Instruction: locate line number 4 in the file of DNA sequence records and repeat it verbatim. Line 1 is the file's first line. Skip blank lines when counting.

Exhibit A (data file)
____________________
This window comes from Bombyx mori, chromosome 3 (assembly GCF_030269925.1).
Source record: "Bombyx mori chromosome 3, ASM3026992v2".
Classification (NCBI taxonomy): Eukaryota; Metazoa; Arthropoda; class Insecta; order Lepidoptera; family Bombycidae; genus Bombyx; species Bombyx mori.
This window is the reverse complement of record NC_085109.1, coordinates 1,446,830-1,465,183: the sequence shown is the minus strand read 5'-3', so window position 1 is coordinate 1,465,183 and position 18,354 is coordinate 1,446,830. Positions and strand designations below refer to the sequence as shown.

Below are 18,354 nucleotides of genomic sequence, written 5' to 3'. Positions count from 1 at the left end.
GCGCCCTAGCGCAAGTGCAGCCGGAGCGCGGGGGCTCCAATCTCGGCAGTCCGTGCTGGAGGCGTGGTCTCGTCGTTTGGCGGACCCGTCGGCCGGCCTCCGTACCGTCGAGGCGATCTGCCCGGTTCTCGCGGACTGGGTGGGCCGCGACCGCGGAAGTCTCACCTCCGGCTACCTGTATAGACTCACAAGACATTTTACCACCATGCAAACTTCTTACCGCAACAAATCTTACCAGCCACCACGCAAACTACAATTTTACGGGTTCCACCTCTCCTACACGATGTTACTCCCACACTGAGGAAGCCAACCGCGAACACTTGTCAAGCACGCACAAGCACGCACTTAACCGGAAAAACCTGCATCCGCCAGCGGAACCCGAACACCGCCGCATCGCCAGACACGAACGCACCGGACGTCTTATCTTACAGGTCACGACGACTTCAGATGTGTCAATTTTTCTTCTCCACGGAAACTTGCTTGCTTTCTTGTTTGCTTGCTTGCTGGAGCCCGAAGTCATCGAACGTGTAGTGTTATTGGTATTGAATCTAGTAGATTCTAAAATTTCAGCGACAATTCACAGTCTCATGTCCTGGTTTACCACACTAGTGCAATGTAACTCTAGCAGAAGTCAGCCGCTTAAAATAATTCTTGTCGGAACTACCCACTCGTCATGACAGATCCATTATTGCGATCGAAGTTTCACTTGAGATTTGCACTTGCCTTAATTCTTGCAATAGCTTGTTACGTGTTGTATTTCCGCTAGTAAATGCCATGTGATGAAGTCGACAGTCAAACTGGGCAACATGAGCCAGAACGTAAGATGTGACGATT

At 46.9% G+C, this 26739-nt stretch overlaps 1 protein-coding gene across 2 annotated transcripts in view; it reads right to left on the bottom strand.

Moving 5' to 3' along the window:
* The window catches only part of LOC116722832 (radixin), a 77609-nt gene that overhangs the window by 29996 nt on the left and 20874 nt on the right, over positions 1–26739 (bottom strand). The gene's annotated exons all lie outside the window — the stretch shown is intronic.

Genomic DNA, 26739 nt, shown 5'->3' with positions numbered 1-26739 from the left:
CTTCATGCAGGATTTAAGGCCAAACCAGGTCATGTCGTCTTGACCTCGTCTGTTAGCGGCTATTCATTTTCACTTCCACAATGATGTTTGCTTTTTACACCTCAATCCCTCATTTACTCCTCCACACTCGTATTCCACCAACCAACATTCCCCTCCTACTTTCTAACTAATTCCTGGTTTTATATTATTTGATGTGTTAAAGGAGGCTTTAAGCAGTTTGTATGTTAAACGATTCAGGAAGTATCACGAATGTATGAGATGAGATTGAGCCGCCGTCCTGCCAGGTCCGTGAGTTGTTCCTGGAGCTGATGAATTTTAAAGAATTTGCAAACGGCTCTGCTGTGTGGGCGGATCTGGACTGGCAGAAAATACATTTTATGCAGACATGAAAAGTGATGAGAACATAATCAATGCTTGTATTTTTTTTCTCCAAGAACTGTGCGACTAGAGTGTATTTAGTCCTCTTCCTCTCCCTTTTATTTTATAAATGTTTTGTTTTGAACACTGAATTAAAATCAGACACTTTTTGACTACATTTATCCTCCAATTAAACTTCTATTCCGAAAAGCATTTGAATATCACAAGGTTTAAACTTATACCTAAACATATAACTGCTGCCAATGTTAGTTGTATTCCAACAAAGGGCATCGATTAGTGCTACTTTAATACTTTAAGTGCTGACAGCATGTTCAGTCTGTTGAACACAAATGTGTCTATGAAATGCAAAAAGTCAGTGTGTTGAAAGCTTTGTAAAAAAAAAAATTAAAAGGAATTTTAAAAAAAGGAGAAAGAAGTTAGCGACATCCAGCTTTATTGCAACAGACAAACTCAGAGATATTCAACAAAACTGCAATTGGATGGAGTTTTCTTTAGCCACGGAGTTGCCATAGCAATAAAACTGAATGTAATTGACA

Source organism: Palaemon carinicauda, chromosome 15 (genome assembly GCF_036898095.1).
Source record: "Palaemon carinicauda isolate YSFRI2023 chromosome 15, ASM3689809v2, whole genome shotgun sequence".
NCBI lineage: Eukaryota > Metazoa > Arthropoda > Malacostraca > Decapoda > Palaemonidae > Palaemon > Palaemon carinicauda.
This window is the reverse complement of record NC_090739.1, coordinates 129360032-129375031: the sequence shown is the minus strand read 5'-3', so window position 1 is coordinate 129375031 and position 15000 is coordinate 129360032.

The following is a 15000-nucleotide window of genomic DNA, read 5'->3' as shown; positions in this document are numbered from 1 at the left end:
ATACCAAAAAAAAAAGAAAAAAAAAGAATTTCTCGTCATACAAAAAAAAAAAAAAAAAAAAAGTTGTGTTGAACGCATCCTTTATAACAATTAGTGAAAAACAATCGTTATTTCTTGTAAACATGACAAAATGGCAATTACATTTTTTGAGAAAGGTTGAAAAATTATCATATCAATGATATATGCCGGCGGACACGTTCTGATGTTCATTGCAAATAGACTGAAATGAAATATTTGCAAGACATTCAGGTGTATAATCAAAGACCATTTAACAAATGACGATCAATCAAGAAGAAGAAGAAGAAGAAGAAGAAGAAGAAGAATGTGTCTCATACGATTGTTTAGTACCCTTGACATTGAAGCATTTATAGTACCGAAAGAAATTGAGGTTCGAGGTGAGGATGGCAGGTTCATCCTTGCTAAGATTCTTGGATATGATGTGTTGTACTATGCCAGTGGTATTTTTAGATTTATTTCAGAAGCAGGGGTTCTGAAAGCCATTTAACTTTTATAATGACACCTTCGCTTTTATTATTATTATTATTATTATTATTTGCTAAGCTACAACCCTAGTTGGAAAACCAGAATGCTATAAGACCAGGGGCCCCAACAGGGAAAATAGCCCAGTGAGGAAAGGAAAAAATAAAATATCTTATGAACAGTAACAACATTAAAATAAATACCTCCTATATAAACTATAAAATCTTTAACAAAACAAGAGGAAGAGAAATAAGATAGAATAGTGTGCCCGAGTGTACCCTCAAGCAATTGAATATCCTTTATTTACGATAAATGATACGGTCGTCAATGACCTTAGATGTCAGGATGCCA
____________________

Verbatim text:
This window is the reverse complement of record NC_085109.1, coordinates 1,446,830-1,465,183: the sequence shown is the minus strand read 5'-3', so window position 1 is coordinate 1,465,183 and position 18,354 is coordinate 1,446,830. Positions and strand designations below refer to the sequence as shown.